Interrogatories are written questions submitted to the opposing party during the divorce process. Interrogatories must be answered, truthfully, under penalty of perjury within 30 days. The opposing party may object to answering the questions if they feel they are arduous in nature and have no bearing on the case.
Most state laws will limit the number of questions asked since some attorneys will bury the other side in interrogatories to try to keep them burdened with paperwork. Interrogatories should be straightforward, asking for information that would be readily available. Only include a question in your interrogatories after you have made an attempt to obtain the information by other means.
Not only will you be able to send the opposing party interrogatories, they will also be able to do the same. Below are some sample responses you can give if you feel their questions are too burdensome or request information you do not have:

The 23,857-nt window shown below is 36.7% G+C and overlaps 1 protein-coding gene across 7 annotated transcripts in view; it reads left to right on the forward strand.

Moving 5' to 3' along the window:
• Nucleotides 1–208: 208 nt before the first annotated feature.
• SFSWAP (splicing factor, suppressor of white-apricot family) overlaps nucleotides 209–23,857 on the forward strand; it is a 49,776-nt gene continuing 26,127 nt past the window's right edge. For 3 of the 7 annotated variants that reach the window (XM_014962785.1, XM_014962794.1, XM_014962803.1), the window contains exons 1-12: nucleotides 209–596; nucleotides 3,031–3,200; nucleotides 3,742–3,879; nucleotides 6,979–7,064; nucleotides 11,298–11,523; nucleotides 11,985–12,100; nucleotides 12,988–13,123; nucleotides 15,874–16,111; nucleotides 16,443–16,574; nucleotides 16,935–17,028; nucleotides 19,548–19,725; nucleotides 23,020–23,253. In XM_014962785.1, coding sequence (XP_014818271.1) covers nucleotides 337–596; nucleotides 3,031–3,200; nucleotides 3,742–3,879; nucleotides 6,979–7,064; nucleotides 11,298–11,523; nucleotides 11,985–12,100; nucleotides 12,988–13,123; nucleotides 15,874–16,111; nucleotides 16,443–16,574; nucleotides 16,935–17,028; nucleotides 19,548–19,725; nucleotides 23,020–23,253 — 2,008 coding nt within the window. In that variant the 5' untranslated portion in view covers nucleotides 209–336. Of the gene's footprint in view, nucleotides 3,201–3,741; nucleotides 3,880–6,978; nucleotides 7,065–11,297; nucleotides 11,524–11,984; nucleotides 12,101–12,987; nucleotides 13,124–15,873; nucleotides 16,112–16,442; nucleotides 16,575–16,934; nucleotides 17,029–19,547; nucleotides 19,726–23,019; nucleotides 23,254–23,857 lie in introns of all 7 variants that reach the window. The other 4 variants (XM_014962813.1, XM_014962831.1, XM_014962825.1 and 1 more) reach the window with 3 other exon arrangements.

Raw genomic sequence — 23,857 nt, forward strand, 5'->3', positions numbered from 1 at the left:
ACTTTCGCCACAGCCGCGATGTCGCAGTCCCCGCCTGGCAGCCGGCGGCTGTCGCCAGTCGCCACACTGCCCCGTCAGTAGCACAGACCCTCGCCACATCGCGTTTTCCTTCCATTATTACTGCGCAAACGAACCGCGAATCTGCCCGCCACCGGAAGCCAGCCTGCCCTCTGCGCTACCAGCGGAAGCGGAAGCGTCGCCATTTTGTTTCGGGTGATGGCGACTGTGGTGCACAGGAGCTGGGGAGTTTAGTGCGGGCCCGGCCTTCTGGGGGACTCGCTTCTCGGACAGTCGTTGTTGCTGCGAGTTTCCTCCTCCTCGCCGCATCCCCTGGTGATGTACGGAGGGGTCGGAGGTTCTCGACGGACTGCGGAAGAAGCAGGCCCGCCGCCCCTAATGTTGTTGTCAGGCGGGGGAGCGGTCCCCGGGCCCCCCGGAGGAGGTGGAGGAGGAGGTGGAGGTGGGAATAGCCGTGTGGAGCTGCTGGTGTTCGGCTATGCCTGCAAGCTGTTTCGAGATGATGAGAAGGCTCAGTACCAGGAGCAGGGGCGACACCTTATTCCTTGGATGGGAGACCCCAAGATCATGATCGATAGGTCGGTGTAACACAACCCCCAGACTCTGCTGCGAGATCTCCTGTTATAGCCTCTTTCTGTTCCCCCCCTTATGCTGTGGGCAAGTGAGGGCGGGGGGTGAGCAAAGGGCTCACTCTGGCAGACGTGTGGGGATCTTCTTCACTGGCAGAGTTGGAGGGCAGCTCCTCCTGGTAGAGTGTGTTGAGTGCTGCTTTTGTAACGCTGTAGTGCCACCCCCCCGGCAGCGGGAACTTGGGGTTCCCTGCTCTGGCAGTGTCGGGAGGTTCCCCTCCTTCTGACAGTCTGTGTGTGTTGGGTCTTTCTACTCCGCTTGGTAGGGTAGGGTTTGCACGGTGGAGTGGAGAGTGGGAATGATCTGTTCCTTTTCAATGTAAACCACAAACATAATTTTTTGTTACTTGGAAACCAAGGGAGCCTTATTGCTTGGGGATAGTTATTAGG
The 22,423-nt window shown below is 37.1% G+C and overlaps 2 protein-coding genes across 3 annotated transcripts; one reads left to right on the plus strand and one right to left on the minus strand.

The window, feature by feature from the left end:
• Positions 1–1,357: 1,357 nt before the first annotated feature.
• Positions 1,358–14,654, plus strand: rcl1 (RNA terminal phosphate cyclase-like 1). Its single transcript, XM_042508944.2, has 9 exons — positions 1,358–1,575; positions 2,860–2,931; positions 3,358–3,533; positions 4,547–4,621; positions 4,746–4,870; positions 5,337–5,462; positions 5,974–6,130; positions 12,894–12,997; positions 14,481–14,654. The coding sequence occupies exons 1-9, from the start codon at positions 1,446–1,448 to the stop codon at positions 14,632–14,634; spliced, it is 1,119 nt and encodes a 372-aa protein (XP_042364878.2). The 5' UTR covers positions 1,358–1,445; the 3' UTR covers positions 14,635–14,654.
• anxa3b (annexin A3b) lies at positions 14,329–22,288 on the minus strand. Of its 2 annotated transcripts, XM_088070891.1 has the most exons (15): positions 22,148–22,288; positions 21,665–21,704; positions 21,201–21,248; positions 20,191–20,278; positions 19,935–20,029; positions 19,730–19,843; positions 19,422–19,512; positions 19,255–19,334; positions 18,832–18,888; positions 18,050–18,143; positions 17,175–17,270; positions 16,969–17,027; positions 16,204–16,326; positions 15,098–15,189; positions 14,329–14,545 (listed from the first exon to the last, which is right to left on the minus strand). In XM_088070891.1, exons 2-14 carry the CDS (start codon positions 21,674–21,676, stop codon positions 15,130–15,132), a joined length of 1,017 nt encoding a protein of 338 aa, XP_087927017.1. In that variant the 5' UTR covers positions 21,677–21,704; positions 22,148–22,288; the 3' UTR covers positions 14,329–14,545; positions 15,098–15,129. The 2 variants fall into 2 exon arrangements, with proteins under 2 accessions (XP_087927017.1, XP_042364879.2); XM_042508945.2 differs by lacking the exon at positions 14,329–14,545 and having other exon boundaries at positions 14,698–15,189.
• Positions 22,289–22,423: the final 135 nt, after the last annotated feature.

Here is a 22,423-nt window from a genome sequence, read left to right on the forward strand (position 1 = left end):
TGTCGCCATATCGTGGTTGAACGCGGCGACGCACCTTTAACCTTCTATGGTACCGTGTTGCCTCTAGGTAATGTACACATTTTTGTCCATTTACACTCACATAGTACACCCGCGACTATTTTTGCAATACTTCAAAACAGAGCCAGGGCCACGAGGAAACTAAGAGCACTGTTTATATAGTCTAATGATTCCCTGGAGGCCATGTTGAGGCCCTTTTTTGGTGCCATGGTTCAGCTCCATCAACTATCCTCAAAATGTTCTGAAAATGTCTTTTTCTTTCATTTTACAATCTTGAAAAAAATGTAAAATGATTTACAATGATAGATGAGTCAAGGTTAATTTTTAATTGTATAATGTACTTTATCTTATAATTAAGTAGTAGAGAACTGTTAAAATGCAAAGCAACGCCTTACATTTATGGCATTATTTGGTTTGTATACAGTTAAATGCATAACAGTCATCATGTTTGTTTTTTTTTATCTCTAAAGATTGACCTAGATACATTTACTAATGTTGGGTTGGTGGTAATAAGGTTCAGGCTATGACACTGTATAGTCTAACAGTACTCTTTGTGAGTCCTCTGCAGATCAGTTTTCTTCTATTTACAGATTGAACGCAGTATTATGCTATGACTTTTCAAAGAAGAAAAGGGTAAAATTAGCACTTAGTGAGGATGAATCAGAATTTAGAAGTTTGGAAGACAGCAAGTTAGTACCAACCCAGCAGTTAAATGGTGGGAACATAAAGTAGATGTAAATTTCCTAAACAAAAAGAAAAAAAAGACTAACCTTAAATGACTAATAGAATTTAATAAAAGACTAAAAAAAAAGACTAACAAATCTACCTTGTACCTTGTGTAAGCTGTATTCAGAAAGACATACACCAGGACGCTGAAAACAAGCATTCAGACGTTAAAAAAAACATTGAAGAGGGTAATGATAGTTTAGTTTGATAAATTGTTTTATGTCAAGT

- Joe Black objects generally to Jane Black’s first set of interrogatories on the grounds that they are overly broad and burdensome. Joe Black has made a good faith effort to respond to the interrogatories, but reserves the right to object, an to move to have vacated, all of Jane Black’s interrogatories.
- The following responses and objections are based upon information not known. Joe Black has not yet completed discovery or preparation for trial in this action and therefore will supplement these responses and objections to the extent required by the Rules of Civil Procedure.
- My name is Joe Black. I reside at XYZ Nowhere Street, Anywhere, State. I object to the remainder of the interrogatory as being irrelevant and invasive of my privacy.